A few miles west of Black Bear Casino on Highway 210, there is a rusty old garage with a dilapidated satellite dish standing next to it. Where the town of Iverson used to stand there is now just an empty lot. What might be a minor detail off the road to most is a world of history to Rhonda Fochs.
Fochs’ new book, Minnesota’s Lost Towns, centers its focus on just what a reader would expect: towns around Minnesota that no longer exist. Fochs will be sharing her book and giving some insight into these deceased townships in the newest addition to the “Lunch with the History People” series put on by the St. Louis County Historical Society.
Newly retired, Fochs has a broad professional career spread all over the professional spectrum. She worked industry jobs, which include Tonka Truck assembly and LP distribution. Fochs went on to work assorted public government positions, manage a construction office and finally settled down as a social studies teacher at the age of 42.
Driven by her love and curiosity of the Midwest, Fochs was finally able to seriously start her book after retiring. The inspiration came naturally.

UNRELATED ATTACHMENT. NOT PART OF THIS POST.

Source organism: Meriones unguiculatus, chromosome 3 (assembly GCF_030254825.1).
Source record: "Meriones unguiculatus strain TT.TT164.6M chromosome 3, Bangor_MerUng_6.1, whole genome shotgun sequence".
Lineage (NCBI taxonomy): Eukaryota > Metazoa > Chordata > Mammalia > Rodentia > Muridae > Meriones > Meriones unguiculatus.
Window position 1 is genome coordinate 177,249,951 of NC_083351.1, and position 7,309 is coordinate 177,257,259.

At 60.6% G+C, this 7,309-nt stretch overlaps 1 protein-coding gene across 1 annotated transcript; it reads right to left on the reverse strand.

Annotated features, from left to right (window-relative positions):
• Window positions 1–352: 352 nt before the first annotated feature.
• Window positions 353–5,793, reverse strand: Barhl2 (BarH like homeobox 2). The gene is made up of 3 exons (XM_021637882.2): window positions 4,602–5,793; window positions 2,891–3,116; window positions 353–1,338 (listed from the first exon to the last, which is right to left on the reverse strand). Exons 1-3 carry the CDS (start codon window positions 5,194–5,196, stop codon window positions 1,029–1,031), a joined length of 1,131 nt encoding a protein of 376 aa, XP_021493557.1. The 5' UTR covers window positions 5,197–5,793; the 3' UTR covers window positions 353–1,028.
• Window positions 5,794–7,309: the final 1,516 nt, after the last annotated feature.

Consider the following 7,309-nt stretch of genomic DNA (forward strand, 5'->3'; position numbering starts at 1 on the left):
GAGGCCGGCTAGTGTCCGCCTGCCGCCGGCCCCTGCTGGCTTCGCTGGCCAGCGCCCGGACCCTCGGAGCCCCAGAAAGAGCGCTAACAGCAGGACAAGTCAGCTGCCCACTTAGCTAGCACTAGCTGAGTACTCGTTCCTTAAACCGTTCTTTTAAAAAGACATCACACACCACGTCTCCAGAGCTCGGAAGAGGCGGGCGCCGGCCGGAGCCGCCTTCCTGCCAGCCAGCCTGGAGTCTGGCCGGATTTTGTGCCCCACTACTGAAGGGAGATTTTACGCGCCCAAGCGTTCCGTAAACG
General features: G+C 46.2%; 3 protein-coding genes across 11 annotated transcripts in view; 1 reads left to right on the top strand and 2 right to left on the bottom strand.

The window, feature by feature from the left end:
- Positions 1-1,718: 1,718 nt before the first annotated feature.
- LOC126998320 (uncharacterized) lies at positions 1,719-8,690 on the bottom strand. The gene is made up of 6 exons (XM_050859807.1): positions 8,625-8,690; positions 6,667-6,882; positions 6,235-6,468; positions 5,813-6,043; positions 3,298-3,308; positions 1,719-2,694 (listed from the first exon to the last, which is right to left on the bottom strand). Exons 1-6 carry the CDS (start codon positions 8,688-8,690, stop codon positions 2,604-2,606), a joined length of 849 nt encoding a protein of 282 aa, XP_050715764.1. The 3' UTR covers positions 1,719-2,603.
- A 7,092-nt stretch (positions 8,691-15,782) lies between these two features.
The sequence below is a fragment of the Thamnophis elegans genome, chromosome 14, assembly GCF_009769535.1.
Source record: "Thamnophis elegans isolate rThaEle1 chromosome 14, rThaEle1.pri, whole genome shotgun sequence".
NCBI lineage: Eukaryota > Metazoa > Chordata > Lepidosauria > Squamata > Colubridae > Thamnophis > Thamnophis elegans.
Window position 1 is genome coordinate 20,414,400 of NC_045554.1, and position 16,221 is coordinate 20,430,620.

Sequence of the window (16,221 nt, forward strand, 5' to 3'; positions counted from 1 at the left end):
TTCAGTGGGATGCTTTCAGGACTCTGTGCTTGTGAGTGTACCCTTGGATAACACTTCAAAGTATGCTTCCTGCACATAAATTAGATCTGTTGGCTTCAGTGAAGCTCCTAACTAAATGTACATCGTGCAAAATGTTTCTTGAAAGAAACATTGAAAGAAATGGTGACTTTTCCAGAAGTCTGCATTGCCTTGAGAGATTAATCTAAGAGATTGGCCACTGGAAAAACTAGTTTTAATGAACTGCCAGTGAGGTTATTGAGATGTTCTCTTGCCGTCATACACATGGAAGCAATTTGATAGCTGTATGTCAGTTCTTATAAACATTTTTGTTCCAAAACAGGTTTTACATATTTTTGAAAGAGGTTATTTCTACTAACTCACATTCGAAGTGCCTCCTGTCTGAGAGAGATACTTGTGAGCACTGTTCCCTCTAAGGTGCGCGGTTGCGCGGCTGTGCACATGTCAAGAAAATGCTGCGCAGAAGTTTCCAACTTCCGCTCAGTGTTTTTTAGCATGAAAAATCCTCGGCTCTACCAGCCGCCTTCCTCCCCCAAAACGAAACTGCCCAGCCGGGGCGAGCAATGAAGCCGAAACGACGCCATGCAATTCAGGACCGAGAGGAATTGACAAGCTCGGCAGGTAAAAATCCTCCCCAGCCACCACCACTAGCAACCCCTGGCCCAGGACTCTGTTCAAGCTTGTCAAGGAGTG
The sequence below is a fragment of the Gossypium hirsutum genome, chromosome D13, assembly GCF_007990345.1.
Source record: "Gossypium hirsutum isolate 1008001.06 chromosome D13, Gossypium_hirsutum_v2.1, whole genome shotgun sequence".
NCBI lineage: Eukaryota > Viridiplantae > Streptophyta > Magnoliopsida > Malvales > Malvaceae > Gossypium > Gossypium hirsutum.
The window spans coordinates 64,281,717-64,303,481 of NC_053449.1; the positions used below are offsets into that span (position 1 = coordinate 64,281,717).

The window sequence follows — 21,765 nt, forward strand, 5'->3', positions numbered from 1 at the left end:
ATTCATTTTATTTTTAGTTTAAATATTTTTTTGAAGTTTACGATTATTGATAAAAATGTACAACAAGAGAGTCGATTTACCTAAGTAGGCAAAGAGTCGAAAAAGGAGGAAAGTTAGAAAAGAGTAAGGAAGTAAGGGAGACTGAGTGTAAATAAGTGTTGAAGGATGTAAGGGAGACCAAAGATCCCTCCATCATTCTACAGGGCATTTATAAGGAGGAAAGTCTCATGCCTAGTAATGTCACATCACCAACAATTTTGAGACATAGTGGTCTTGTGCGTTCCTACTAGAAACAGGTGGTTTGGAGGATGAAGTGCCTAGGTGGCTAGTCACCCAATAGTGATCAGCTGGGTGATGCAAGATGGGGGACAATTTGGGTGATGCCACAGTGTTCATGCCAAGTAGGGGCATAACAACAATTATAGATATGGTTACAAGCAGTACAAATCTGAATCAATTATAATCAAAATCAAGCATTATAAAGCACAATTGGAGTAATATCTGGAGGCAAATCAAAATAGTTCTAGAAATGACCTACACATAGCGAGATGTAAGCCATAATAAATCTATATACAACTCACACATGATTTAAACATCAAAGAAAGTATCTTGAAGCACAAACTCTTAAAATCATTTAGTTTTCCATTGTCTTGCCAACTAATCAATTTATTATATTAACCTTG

“People travel all over the world, but sometimes they forget there’s history in our back yards,” said Fochs, thinking about her passion for Minnesota history. “Fascinating people and places.”
It took Fochs around three years to write and publish the book, but she has been doing the research for most of her life. Her interest was piqued at a young age when she heard stories of Emerson, Wis., from her aunt, who lived on the land where the town used to be.
“You can see the cellar depressions and what the town looked like today,” Fochs said. “It kind of stuck with me my whole life.”
Once a prosperous sawmill and logging town, Emerson was ruined by a fire that engulfed the area in the 1890s. The town’s people simply packed up and moved on.
Craig, Minn., is a town with a less-tasteful history. Founded in 1953, the town was known for its bars and brothels. Craig was located almost on the border of Canada in Koochiching County.
In a time when people used the railroad for travel, Iverson thrived. The tiny town used to be a popular train depot where people could get off and pick blueberries right off the train. When railroad ridership began to die out, so did the town.
There is a nature of hands-on investigation to the book and for good reason: Fochs’ meticulous research strategies include traveling to the sites of these towns. Fochs would research one of these ex-towns even if there was little to nothing left. Sometimes there would be only one building to go off of.
“I just started gathering every piece of information I could,” Fochs said. “Certainly some towns left a lot of information behind. Some left behind very little, only a post office or so.”
The book was finally released in May of 2014, and Fochs is already planning a sequel to be released next year.
“I found about 80 more (towns) that I could write about,” Fochs said.
But preserving the memories of these small townships is more than a hobby for Fochs; it is a personal mission.
“Some people’s lives are based in these towns,” she said. “And I wanted to save them.”